There have been several further developments on proposed public sector pay reform since our last blog on the topic was published.
£95K Exit Pay Cap Clause in the Enterprise Bill
The Enterprise Bill was recently debated at Public Committee. During the debate, Anna Soubry (Minister for Small Business) indicated that the regulations implementing the cap will be in force from “October 2016 at the very earliest”. When concerns were raised about the impact of the pay cap on employer pension contributions, Ms Souby referenced the amendments to be made to the LGPS regulations to allow for the payment of a reduced pension where the pension top-up by the employer would mean the redundancy payment exceeds £95,000. The amendment will allow for a member, instead of taking a reduced pension earlier, to opt to defer payment of their pension and take an unreduced pension at normal pension age. This is designed to ensure that the scheme does not conflict with the requirements of the cap.
Ms Souby also indicated that guidance accompanying the regulations will set down the criteria that Ministers, or those who have been delegated the responsibility, must consider in decisions to relax the cap.
The Bill will next be considered at Report Stage, Legislative Grand Committee and Third Reading over two days on 8 and 9 March.
Consultation on reforms to public sector exit payments – Closes 3 May 2016
In the Spending Review and Autumn Statement 2015, the government announced their intention to modernise the terms and conditions of public sector workers by introducing targeted reforms. HM Treasury has launched a consultation on reform of all major public sector compensation provision. The proposals include:
- Setting the maximum tariff for calculating exit payments at three weeks’ pay per year of service.
- Capping the maximum number of months’ salary that can be used when calculating redundancy payments.
- Setting a maximum salary for the calculation of exit payments to £80,000 in line with the NHS redundancy scheme’s salary cap of £80,000.
- Enabling the amount of lump sum compensation an individual is entitled to receive to be tapered as they get close to the normal pension age or target retirement age of the pension scheme to which they belong, or could belong, in that employment.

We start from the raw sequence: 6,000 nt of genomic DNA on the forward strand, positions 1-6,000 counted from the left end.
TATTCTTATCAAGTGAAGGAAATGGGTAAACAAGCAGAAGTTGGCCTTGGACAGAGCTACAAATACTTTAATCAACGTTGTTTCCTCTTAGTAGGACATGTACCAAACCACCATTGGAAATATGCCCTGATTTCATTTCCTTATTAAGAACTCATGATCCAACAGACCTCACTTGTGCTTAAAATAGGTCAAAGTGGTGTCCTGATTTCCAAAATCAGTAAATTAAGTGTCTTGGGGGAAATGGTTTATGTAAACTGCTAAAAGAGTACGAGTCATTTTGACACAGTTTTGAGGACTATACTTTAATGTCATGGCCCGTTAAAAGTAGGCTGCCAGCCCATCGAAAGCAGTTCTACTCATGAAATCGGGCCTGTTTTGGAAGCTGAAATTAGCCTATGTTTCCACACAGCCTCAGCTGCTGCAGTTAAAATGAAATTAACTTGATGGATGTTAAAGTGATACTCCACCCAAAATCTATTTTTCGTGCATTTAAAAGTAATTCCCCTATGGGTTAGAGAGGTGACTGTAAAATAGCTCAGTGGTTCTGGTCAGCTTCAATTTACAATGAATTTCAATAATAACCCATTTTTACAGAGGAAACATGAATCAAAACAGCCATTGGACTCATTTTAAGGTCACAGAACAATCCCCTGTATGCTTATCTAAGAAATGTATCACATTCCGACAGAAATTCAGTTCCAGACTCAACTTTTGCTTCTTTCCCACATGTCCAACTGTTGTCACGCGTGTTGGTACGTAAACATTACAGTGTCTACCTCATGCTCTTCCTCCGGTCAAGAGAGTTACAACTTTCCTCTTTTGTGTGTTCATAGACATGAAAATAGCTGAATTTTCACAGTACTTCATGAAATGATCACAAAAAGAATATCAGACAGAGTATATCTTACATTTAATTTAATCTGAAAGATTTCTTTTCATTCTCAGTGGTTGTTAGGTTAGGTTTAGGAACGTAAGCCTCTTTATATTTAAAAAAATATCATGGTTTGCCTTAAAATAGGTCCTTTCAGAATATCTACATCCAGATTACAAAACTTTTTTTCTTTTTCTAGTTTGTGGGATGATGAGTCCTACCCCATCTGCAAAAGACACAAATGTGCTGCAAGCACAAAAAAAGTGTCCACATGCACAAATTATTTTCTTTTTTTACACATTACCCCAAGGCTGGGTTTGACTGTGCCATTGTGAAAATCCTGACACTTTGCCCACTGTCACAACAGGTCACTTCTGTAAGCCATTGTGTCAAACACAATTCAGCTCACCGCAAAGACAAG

- Reducing the cost of employer-funded pension top up payments, such as limiting the amount of employer funded top ups for early retirement, or removing access to them, and / or increasing the minimum age at which an employee is able to receive an employer funded pension top up.
- Requiring employer-funded early access to pension to be limited or ended, through one or more of a range of measures that would considerably reduce such costs, such as:
- Capping the amount of employer funded pension ‘tops ups’ to no more than the amount of the redundancy lump sum to which that individual would otherwise be entitled;
- Removing the ability of employers to make such top ups altogether;
- Increasing the minimum age at which an employee is able to receive an employer funded pension top up, so that this minimum age is linked more closely with the individual’s Normal Pension Age in the scheme in which they are currently accruing pension benefits or to which they would be entitled to belong if they were accruing benefits.
The timeline for implementation of the reforms has not yet been set out.
Public Sector exit payment recovery regulations: £80K Clawback
The draft Repayment of Public Sector Exit Payments Regulations 2016 will allow public sector organisations to clawback redundancy payments of £80,000 or more where the individual returns to a public sector post soon after.
The two proposed obligations introduced will:
- Require the individual to notify their new and previous employer where they propose to return to the public sector after they have received a public sector exit payment within the previous 12 months.
- Require old employers to make arrangements with individuals where exit payments are due to be recovered.
Housing Associations have been granted an exemption from the recovery policy. The rationale for this is that it is the government’s intention to take steps to ensure they can be reclassified to the private sector. HM Treasury are analysing the consultation feedback.
Whether the same rationale will be applied to revised drafts of the other public sector pay related regulations remains to be seen. Following parliamentary scrutiny, the clawback regulations are scheduled to take effect from April 2016.
Simplification of the tax and National Insurance treatment of termination payments
There has been no further movement following this consultation period coming to an end on 16 October 2015. HM Revenue and Customs are analysing the feedback.
For advice on the potential impact of the draft legislation and regulations on your organisation, please contact a member of the Devonshires Employment Team.